If you love printed books, you need to move fast. This is a limited edition, scholarly text by the amazing book designer Mark Argetsinger, published by the press & letterfoundry of Michael and Winifred Bixler, concerning the life and legacy of the English designer and typographer Stanley Morison (1889-1967). It is a double treat, placing such interesting research into such an elegant package.
“The typefaces and ornamental material here printed sprang chiefly from the vision and taste of an extraordinary man, Stanley Morison” begins the preface. We all know the facts. Morison founded the Fleuron Society dedicated to typography, was a staff writer for the Penrose Annual, and a consultant for the Monotype Corporation, where he developed some new and revived some forgotten typefaces. He went on to consult for The Times of London, redesigning the whole paper in 1932.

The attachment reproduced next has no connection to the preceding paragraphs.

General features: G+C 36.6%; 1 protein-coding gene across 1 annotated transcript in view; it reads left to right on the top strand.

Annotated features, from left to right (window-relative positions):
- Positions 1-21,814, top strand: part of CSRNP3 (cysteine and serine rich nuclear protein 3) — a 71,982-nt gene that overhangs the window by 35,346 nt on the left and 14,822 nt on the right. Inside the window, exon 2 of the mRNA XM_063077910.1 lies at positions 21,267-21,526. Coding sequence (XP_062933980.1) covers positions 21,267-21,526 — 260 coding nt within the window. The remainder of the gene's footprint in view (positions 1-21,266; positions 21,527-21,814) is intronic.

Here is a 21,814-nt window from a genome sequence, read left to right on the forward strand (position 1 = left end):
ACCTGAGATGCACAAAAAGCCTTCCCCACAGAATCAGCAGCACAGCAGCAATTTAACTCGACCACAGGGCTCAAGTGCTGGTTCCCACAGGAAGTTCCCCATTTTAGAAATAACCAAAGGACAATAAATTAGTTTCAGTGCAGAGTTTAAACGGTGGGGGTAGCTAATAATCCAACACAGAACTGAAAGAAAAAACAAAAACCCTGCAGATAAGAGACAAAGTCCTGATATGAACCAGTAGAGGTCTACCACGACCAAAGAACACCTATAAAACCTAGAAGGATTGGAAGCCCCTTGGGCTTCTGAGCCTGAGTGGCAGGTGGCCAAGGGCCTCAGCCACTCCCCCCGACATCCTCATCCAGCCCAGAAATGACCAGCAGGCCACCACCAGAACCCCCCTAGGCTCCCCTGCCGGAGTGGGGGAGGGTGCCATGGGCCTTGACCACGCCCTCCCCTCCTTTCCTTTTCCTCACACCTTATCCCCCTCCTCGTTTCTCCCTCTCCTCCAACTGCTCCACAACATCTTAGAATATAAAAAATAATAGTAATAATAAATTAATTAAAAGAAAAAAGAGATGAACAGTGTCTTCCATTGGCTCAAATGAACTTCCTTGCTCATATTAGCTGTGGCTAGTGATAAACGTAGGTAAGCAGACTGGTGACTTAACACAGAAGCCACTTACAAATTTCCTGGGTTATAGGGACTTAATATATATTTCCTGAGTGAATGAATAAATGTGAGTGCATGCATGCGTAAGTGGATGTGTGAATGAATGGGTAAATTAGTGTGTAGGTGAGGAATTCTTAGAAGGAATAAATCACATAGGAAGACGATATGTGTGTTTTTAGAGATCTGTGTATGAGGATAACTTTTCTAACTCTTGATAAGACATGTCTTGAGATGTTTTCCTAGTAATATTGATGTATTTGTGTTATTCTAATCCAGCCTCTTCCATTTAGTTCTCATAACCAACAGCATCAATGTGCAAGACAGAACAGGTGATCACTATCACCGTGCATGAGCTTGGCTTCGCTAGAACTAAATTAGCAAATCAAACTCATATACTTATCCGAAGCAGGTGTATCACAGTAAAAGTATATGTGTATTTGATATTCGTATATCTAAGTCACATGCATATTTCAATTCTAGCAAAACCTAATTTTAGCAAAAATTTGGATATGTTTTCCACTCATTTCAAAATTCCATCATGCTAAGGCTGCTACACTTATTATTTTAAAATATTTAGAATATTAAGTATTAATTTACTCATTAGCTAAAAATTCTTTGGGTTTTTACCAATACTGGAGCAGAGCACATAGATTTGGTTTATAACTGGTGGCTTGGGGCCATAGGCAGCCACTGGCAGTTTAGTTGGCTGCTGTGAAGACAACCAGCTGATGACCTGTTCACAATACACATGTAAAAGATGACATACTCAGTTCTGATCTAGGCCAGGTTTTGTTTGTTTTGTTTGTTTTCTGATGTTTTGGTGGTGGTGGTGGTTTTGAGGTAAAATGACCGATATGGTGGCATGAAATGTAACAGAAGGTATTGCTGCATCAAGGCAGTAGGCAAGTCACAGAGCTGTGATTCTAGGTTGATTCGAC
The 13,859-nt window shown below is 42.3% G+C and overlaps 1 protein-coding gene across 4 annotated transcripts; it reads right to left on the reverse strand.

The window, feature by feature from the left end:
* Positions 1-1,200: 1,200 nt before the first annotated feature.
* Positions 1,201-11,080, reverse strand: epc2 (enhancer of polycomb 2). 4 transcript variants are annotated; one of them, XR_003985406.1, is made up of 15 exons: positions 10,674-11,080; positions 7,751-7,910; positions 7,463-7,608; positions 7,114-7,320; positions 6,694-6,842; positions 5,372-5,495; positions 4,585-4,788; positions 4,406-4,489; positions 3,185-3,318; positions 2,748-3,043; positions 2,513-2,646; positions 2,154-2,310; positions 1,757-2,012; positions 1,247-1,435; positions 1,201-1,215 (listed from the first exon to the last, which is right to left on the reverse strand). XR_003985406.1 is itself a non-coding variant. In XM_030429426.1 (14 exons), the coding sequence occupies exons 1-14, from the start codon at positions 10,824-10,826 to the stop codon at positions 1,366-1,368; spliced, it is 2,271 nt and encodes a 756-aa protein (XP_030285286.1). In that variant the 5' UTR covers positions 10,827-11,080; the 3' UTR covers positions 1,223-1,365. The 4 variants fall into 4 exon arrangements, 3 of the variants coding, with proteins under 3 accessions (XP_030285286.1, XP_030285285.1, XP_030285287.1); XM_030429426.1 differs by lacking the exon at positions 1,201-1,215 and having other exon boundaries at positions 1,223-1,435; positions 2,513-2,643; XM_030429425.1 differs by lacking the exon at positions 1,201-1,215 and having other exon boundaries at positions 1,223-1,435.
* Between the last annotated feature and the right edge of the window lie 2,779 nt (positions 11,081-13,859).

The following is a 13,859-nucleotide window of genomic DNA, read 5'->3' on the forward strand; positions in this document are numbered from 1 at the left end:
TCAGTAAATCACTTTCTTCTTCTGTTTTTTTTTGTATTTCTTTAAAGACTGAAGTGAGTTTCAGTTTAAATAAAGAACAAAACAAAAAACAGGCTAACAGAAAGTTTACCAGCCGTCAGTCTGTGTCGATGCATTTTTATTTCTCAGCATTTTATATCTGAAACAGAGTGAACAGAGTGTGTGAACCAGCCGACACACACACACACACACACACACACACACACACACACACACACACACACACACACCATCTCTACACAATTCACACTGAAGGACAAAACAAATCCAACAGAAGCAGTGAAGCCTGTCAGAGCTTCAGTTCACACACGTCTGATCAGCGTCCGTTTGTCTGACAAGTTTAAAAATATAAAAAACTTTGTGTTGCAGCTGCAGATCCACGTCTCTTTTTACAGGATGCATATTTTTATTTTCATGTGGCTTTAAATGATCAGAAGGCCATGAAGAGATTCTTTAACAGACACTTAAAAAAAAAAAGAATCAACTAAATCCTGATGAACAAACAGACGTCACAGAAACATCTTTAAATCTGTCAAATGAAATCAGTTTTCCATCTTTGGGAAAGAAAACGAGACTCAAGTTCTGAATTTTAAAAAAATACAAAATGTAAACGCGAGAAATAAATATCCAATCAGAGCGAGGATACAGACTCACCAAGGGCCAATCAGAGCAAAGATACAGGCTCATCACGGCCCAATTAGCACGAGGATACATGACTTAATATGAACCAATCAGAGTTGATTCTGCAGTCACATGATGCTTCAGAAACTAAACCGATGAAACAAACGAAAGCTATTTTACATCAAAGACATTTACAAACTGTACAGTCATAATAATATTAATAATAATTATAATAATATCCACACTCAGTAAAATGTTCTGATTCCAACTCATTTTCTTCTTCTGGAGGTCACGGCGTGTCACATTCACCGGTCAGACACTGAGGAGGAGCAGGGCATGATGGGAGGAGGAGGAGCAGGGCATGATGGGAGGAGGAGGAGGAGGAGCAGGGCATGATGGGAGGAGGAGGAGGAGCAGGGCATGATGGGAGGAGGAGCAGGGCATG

But if you thought you knew the history of modern type design, think again. Argetsinger’s essay will change your mind about the development of letterform in our time and bring you up-to-date with the effect Morison’s legacy has on printers of today.
“As much as Morison sought to produce a new design, his achievement stands largely in the series of revivals born from his important scholarship. These classical faces, amounting in Morison’s tally to one or two permanent styles through the span of a century, have stood the years and they still stand today. Creation is a gift given by the gods to a few Promethean individuals. The gift is unsolicitable. Morison strove to be one of these persons, but in an odd modern way, by industrial proxy.”
The book was designed by Mark Argetsinger and Michael Bixler and bound by the Campbell-Logan Bindery in Minneapolis, Minnesota. Our copy is being catalogued and will be on the shelf for you to read next week.